Southampton sell their best players and rebuild. Watford sack their managers for annual fresh starts.
That would be the general consensus if you asked football fans across the country to sum up these two clubs.
It’s the models they’ve used during their tenures in the Premier League and it’s actually bore relative success.
The Saints have achieved regular top ten finishes during their seven-year stint in the top-flight while Watford have been relatively safe in 13th, 14th and 11th over the last five years and reached last year’s FA Cup final.
However, it seems they’ve both come to the end of the road when it comes to their respective philosophies, they’ve ran out of track and are deep in a relegation battle.
On Saturday lunchtime they meet in a Premier League six-pointer. It’s must-win for both clubs and it’s pretty clear to see how they’ve reached the point.
Southampton have struggled this season under Ralph Hassenhuttl but alarm bells really rang as they were thumped 9-0 at home by Leicester last month.
The Hornets, meanwhile, have been rooted to the bottom for much of the campaign having managed just one victory.
Surprise, surprise they sacked Javi Gracia, the coach who led them to Wembley, just a month into the season.
Perhaps it was justified but the reality is, disposing of so many managers has surely led them to this point.
Just this decade, Watford have had eleven managers - Quique Sanchez Flores has returned for a second go at Vicarage Road. Such upheaval and a lack of stability under the ownership of the Pozzo’s who took charge in 2012, is never going to be beneficial.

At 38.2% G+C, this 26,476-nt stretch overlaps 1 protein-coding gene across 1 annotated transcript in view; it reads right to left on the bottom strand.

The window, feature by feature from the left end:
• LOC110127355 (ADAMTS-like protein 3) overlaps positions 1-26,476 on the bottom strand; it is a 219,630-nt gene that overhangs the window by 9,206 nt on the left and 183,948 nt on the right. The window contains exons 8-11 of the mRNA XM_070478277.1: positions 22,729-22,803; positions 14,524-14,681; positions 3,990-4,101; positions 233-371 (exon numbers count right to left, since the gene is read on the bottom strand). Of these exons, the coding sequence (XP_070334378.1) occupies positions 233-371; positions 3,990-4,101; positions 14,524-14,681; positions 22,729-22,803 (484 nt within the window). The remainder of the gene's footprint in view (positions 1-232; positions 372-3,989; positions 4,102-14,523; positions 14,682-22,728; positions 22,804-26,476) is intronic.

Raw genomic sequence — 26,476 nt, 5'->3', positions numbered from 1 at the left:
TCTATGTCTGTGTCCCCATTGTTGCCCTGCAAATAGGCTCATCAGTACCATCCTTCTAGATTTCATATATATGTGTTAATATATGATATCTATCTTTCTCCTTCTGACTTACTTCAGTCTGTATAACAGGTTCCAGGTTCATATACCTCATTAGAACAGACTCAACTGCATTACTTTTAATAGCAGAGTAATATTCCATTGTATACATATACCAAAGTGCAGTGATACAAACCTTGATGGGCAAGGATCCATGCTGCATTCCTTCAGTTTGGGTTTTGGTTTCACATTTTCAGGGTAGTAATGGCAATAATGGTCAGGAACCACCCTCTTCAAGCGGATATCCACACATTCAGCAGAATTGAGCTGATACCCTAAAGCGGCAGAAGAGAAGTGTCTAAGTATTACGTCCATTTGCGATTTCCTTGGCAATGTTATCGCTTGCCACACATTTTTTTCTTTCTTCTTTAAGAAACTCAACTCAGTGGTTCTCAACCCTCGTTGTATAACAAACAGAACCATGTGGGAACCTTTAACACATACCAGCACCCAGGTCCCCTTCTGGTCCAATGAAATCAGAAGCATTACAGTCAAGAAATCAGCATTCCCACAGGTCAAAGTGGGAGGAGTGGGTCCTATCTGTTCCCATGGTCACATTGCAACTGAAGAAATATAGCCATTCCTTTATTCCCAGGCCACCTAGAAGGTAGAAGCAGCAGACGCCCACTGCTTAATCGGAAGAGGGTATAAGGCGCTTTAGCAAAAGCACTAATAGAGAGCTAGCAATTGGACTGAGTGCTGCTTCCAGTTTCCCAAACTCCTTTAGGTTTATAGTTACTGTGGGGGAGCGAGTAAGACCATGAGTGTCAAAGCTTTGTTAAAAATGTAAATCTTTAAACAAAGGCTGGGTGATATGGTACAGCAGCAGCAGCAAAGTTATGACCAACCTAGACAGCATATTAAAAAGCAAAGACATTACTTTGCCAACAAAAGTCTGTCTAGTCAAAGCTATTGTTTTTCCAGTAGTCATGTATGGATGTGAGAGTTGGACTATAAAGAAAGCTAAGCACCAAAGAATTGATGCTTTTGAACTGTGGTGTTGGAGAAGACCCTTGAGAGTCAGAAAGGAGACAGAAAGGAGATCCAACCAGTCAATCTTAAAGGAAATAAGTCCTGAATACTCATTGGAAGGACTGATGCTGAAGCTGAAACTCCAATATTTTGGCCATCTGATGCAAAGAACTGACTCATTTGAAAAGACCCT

A change of managers has obviously affected recruitment with a plethora of faces arriving and leaving in quick succession - it’s sometimes hard to keep up with the Hornets’ starting XI.
For Southampton, it’s been more of a slow burner to get to this point. Though selling half of their squad to Liverpool was never the best idea and would always unravel in the end.
While clearly a massive challenge to keep your players out of the clutches of a team in Europe every season, they seemed too willing, with no real fight or desire to keep their main men.
They built and succeeded in finishing in the top half but for the last two seasons, they’ve looked tired and stale and their team is seriously lacking quality.
Time’s nearly up and it doesn’t appear Southampton or Watford will be able to avenge their struggles and relegation is coming.
There is no quick-fix. After a years of rigidly sticking to doing it their way, it appears their way is now the wrong way.